would not soon find the way to Spain? 

238. Whether the woollen manufacture of England 
is not divided into several parts or branches, appro 
priated to particular places, where they are only or 
principally manufactured? fine cloths in Somerset 
shire, coarse in Yorkshire, long ells at Exeter, saies 
(serges) at Sudbury, crapes at Norwich, linseys at 
Kendal, blankets at Witney, and so forth? 

2 In a note Berkeley says that " things ?TS being mended 
with us in this respect." 


239. Whether the united skill, industry, and 
emulation of many together on the same work be not 
the way to advance it? And whether it had been 
otherwise possible for England to have carried on her 
woollen manufacture to so great a perfection? 

240. Whether it would not on many accounts be 
right if we observed the same course with respect to 
our linen manufacture; and that diapers were made 
in one town or district, damasks in another, sheeting 
in a third, fine wearing linen in a fourth, coarse in a 
fifth, in another cambrics, in another thread and 
stockings, in others stamped linen, or striped linen,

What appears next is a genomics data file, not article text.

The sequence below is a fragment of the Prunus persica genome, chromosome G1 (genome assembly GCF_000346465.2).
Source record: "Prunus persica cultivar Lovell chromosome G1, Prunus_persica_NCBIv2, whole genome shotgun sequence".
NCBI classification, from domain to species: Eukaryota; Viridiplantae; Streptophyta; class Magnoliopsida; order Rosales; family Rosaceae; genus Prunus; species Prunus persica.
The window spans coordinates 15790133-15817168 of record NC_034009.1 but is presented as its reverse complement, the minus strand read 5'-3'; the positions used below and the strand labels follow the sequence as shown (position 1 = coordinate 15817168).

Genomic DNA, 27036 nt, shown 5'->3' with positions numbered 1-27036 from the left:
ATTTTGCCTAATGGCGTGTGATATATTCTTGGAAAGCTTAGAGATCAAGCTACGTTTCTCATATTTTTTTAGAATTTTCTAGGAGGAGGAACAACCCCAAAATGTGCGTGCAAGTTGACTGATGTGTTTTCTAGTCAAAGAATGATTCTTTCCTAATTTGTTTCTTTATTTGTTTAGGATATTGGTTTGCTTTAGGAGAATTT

or tickings, or dyed linens, of which last kind there 
is so great a consumption among the seafaring men 
of all nations? 

241. Whether it may not be worth while to inform 
ourselves of the different sorts of linen which are in 
request among different people? 

242. Whether we do not yearly consume of French 
wines about a thousand tuns more than either 
Sweden or Denmark, and yet whether those nations 
pay ready money as we do? 

243^ Whether they are not the Swiss that make 
hay and gather in the harvest throughout Alsatia ? 

244. Whether it be not a custom for some thou 
sands of Frenchmen to go about the beginning of 
March into Spain, and having tilled the lands and 
gathered the harvest of Spain, to return home with 
money in their pockets about the end of November? 

245. Whether of late years our Irish labourers do 
not carry on the same business in England, to the 
great discontent of many there? But whether we 
have not much more reason than the people of 
England to be displeased at this commerce? 

246. Whether, notwithstanding the cash, sup 
posed to be brought into it, any nation is, in truth, a 
gainer by such traffic? 


247. Whether the industry of our people employed 
in foreign lands, while our own are left uncultivated, 
be not a great loss to the country? 

248. Whether it would not be much better for us, 
if, instead of sending our men abroad, we could draw 
men from the neighbouring countries to cultivate our 

249. Whether, nevertheless, we are not apt to 
think the money imported by our labourers to be so 
much clear gains to this country; but whether a little 

j reflexion and a little political arithmetic may not shew 
I us our mistake? 

250. Whether our prejudices about gold and silver